I'm suspicious as to the real reason - yet another way to pitch Evo.....
Quick point on Shopping Cart user story
Ho Yan Leung
In the example of the story above: "As a buyer, I want to place a book in the shopping cart".
I agree that this could potentially be viewed as overly constrained. As Martin Fowler points out in this post (martinfowler.com/bliki/ConversationalStories.html),however, stories are supposed to be conversations, not decrees. As a developer we should be able to, and indeed have an obligation to engage in this conversation. I.e. we should be allowed to ask "why do we have to have a shopping cart?". If we as developers feel that we cannot have this type of dialogue openly, then my feeling is that there is a deeper dysfunction - for example, lack of trust and/or mutual respect - that *no* process, Agile or not, can overcome.
This is precisely the thing that is at the heart of the subject. What Kai, and I suppose by inseparable association, his father Tom, have proposed is about control and
If one were to look at the Evo summary ( bit.ly/dfFyxD , for those who care to look ), and walk through the 10 Evo principles, you can almost drop the word "Scrum" for "Evo" in the gross majority of the points, and you'd almost swear you were looking at a summary of Scrum instead.
The one thing you cannot say about Evo is that it's open. It itself is a closed methodology. I know of no community process, or other organization that
drives Evo's adoption by open inquiry and adaptation, so Amr's Mom might very well be onto something there ( Thank your Mom for us, Amr ) !
Taking a look at just three statements from the Evo Principles doc:
Item 8 : "Evo is a discipline to make us confront our problems early"
Funny, that sounds like Scrum to me.
Item 7: The Evo project team will focus their energy, as a team, towards success in the current Evo step.
Substitute "step" for Sprint, and we're back to Scrum. Interesting pattern developing.
Item 10: Evo should allow us to prove out new work processes, and get rid of bad ones early.
Deja Vu all over again here. Continuous adaption to using what works, ditching what doesn't. Sounds like Agile/Scrum to me.
Wow, so Scrum ( and by association, Agile ) has flaws, but no really serious ones so as to not to be able to literally LIFT concepts en-masse, massage them, and repackage.
I guess that old quote about the sincerest form of flattery is true after all.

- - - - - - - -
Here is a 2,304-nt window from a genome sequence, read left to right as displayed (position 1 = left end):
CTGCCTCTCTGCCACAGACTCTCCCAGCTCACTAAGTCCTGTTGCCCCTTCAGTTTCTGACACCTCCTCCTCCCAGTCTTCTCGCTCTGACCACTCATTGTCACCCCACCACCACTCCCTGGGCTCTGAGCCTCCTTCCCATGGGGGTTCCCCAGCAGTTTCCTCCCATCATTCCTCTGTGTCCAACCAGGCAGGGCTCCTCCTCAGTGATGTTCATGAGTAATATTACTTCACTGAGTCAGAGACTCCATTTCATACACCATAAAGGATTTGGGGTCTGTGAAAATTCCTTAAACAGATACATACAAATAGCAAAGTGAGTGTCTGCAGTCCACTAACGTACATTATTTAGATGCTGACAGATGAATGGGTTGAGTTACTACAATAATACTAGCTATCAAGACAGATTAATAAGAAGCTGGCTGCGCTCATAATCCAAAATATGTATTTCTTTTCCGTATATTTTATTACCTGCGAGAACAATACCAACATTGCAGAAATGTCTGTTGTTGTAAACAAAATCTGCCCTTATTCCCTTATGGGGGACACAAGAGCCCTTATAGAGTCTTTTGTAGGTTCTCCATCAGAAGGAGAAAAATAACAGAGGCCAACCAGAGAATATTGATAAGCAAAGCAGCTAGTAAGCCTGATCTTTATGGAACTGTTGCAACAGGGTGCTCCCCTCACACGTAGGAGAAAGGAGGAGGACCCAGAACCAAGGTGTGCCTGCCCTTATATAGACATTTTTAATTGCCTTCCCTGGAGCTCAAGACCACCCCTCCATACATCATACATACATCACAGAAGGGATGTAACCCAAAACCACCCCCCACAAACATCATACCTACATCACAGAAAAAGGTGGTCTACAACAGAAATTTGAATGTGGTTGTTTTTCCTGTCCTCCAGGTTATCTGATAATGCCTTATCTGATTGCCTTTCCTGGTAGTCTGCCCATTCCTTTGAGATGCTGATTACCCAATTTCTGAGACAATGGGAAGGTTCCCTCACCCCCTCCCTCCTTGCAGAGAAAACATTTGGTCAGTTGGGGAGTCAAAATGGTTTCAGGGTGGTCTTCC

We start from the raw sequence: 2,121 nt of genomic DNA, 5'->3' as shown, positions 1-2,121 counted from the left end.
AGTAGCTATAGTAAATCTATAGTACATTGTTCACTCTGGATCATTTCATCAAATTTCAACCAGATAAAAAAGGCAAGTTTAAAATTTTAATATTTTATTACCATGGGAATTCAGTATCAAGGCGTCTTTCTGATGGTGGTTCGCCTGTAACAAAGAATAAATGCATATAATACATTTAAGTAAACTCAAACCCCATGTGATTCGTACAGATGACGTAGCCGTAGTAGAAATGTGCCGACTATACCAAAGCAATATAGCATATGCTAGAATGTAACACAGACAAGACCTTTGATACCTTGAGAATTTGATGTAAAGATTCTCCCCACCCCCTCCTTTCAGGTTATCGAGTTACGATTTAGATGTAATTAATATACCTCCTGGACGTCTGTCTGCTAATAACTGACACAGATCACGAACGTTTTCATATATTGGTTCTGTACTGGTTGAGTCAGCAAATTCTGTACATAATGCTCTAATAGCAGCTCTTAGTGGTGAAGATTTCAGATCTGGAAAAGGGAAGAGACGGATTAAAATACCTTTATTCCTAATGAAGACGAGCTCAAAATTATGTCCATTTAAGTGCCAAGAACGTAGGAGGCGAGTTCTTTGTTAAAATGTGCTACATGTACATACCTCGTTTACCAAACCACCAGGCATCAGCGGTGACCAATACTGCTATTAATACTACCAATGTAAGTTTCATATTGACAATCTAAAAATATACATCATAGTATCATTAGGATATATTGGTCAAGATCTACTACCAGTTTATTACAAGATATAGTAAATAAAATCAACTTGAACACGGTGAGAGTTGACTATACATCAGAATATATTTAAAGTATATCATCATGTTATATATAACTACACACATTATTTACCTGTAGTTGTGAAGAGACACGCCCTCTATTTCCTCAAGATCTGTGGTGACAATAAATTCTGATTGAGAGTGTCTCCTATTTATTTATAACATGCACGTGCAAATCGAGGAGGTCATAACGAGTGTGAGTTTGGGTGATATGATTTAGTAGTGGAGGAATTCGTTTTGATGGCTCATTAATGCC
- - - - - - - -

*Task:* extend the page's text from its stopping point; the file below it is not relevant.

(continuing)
Re: I'll probably get in trouble for saying this but....
At the risk of it happening again, my reading of the blog posts felt like I was locked in a room with a telemarketer or an infomercial guy (Slap! Chop!). This is one aspect of the agile community recently that I really regret. If you can't present your point without a lot of emotional manipulation then you don't have much of a case.
Now, that said, I don't think Mr Gilbs points are completely without merit. He seems to have been around agile long enough to know that some of his statements are not totally correct, so I interpret his text to be more directed at those of us that have become more caught up with making the burn down chart look pretty than with delivering value. Fair enough, but this behavior is not restricted to agile methods.
Anyway, I pretty much agree with your view: a sales pitch.
Where is a problem
But is this a problem of Agile concept or of a poor lead of project manager (scrum master) who doesn't know to focus communication to important things and lead retrospectives (and other meetings) trough ruff zone to a best solution.
Agile is balanced
The best thing is balance, and agile I think already met the balance well. Nothing wrong with agile, only stakeholder think that developers should work 100 hours / week to increase stakeholder's wealth
Re: I'll probably get in trouble for saying this but....
I think that the ill defined role of the PO is a weakness in Scrum but I think that Kai's comments blow it out of proportion here.
Agile Pain Relief Consulting"
Looked at in that way, there is a greater freedom for the 'developer' (or team, since this would certainly include UX, etc.) by stating the problem in terms of measurable outcome of business value.
Having been in a workshop with Tom and Kai Gilb at the company I work for a couple of years ago, I found that way of specifying requirements interesting, but very hard for the business owner to work with. The business *should* ideally have a solid business case for a requirement, but often this is simply: "I want to have the same as all the other companies have, so customers will find it familiar", and it will not be seen as worth the effort to do it the 'proper' way.